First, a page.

These letters were supposed to start right after you were born. Well, the first Friday after your birth (you were born on a Monday). You were born during a period of great transition for me and will not recognize the man writing these letters by the time you can read them. I was not always the rugged, responsible man you’re accustomed to now–oh no! I was (or am at the time of writing this) a bit of a late bloomer, all dreams and ambition.
I’m a 35-year-old man, slightly overweight (yes, that’s right, I didn’t always have a six pack), and have yet to publish my first novel. If only I knew now what I will know then! You probably won’t believe that I didn’t run 8 kilometers every morning like I will then. In fact, I have yet to really commit to any fitness routine worthy of note.
Your mother and I sleep next to you every night. It’s called “co-sleeping” and I had to quit smoking and abstain for drinking to sleep next to you safely. I still worry about crushing you to death in my sleep and often awake in a panic. Yet, despite your life hanging in the balance, “co-sleeping” has been one of the most enjoyable experiences of my life. Though, I have yet to dream about you. I will let you know when that happens.
I don’t know very much about babies. The first diaper I changed in my entire life was yours. Your poop was black or dark green. It’s all the stuff you accumulated in your stomach during the brief stint inside my wife’s (your mother’s) uterus. The word for your weird, first, blackish-green poop is meconium.
On November 2, 2021, the psychologist and author, Paul Bloom, as if he knew you’d been on the outside for three months, published an article in The Atlantic titled, What Becoming a Parent Really Does to Your Happiness. It’s an excerpt from his new book, The Sweet Spot: The Pleasures of Suffering and the Search for Meaning (2021). I hope this link still works when you read this. He writes like he’s your close friend and you can talk about anything. You can even try on ideas you don’t necessarily believe in or want to be true or have been thinking about all wrong. I haven’t read The Sweet Spot yet, but I will get around to it (or will I?). I really enjoyed Just Kids and Against Empathy (what a title!). But why am I saying this…do I still ramble like this to you?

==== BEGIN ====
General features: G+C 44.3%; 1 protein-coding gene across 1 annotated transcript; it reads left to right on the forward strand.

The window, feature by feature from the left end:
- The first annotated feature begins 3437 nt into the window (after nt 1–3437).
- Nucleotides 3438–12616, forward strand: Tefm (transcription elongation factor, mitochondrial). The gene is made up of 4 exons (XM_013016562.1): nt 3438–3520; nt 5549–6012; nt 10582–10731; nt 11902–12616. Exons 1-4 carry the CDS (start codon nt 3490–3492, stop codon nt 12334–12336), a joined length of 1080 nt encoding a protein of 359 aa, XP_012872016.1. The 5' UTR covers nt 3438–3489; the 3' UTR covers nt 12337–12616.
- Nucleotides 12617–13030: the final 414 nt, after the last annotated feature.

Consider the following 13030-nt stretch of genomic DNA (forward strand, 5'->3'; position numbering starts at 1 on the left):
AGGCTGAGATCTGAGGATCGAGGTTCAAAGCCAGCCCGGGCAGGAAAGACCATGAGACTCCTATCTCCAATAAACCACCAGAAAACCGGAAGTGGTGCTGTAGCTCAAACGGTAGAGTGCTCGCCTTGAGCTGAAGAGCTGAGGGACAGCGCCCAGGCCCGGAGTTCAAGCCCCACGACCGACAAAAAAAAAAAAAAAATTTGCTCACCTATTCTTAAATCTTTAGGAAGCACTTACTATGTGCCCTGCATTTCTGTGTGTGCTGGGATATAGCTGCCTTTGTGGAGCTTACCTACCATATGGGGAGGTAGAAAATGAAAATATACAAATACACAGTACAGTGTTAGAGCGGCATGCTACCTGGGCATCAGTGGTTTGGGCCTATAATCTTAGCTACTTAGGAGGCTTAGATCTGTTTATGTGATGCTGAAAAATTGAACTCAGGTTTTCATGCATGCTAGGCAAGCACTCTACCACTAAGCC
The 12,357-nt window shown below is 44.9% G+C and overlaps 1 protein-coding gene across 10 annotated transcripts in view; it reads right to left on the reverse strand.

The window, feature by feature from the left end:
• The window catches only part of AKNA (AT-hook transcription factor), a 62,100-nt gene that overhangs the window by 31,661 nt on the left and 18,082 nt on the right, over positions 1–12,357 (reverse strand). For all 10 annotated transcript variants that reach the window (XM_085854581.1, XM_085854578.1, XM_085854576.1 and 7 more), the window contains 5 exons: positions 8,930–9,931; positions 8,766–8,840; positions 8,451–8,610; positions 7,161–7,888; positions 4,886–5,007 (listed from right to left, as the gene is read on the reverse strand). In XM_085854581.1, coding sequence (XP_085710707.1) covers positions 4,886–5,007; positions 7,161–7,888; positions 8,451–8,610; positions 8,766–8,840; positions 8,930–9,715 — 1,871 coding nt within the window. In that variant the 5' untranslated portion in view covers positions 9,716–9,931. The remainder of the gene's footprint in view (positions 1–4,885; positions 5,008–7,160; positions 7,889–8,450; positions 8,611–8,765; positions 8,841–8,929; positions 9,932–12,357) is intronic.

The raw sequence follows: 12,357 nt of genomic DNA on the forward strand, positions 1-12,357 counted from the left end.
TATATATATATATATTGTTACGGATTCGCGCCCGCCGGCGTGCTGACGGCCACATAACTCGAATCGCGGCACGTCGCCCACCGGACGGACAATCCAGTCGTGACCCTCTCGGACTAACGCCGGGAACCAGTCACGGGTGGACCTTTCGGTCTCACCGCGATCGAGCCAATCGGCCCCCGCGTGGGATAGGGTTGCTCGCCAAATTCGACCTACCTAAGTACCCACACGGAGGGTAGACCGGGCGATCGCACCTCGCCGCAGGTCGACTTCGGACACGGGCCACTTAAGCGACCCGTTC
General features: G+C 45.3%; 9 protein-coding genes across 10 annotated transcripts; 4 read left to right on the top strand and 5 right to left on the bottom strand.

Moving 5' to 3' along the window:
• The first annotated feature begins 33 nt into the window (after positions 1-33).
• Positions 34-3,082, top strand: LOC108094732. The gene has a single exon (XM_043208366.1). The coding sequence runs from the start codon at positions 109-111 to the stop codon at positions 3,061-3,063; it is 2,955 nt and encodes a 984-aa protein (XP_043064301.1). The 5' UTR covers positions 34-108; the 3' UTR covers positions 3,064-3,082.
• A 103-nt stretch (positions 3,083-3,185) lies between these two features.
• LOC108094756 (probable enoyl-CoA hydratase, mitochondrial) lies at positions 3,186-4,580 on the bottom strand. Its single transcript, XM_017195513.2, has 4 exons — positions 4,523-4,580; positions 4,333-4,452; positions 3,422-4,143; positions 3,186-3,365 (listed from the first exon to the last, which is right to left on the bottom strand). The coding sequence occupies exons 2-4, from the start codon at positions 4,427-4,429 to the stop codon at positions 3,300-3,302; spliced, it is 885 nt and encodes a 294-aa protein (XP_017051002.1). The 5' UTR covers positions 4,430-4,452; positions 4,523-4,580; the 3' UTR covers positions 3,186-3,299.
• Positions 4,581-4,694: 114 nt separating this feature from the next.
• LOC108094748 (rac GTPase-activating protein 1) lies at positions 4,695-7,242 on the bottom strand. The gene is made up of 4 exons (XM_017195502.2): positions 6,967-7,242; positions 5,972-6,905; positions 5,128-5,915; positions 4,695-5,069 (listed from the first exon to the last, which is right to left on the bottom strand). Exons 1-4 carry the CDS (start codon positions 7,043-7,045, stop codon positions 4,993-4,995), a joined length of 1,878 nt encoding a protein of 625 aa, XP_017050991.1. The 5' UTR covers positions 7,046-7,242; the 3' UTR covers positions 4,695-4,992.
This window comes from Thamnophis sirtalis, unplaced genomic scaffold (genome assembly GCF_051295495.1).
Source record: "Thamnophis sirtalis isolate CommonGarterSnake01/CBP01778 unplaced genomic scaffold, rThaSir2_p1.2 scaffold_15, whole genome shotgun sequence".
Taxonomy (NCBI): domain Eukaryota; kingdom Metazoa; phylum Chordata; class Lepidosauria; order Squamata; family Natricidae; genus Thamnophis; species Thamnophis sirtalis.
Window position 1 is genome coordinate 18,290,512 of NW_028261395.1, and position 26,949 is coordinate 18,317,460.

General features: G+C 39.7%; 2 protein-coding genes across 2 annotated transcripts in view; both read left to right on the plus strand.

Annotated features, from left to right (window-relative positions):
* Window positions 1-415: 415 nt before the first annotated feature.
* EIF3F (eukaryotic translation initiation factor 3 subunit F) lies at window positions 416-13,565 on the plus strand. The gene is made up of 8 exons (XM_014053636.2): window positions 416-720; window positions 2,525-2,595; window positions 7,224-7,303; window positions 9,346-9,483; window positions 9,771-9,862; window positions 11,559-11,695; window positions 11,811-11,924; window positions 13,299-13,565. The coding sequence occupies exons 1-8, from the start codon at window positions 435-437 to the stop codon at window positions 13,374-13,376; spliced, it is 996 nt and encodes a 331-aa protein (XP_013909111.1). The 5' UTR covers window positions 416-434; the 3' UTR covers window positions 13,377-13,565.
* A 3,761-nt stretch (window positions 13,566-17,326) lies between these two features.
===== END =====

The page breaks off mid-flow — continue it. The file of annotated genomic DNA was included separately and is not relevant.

Paul Bloom writes in his Atlantic article:
Children make some happy and others miserable; the rest fall somewhere in between—it depends, among other factors, on how old you are, whether you are a mother or a father, and where you live. But a deep puzzle remains: Many people would have had happier lives and marriages had they chosen not to have kids—yet they still describe parenthood as the “best thing they’ve ever done.” Why don’t we regret having children more?
One possibility is a phenomenon called memory distortion. When we think about our past experiences, we tend to remember the peaks and forget the mundane awfulness in between. Senior frames it like this: “Our experiencing selves tell researchers that we prefer doing the dishes—or napping, or shopping, or answering emails—to spending time with our kids … But our remembering selves tell researchers that no one—and nothing—provides us with so much joy as our children. It may not be the happiness we live day to day, but it’s the happiness we think about, the happiness we summon and remember, the stuff that makes up our life-tales.”
This could be because I’m a male between the ages of 26-52, but I’ve only felt happier since you were born. I mean, it’s only been three-months, but so far, so good, right? Other than contemplating the finite nature of existence and constantly worrying about your well-being, I’m all smiles and songs.
Whenever you’re stressed or restless, I sing “Wrap Your Troubles In Dreams” from Dean Martin’s 1959 album, Sleep Warm. You seem to like it.
Or maybe it’s because you were planned? Well, you weren’t really planned so much as inspired–willed? Your mother (my wife) and I wanted you the moment we met. It’s not popular to admit of such impulsiveness, but your mother and I fell in love at first sight (don’t laugh!). I knew in a moment that I wanted her and you. I guess a thirty-something man wanting to start a family isn’t really that out of the ordinary, but it was jarring for me.
We have a big trip coming up, but I will tell you more about it next Friday. I’ve been reading you Alice in Wonderland (1865) & Aesop’s Fables (approx. 600 BCE). Also, I’ve started a library for you. It’s mostly classics (some first printings!) and all in English…your mother (my wife) will select the Icelandic titles. Do people still read? What’s your favourite book?
Make sure you tell me.
 “co-sleeping” is one of these terms created online to give the impression of scientific classification. The more accurate and less bullshit-y verb is “sleeping” followed by “next to”.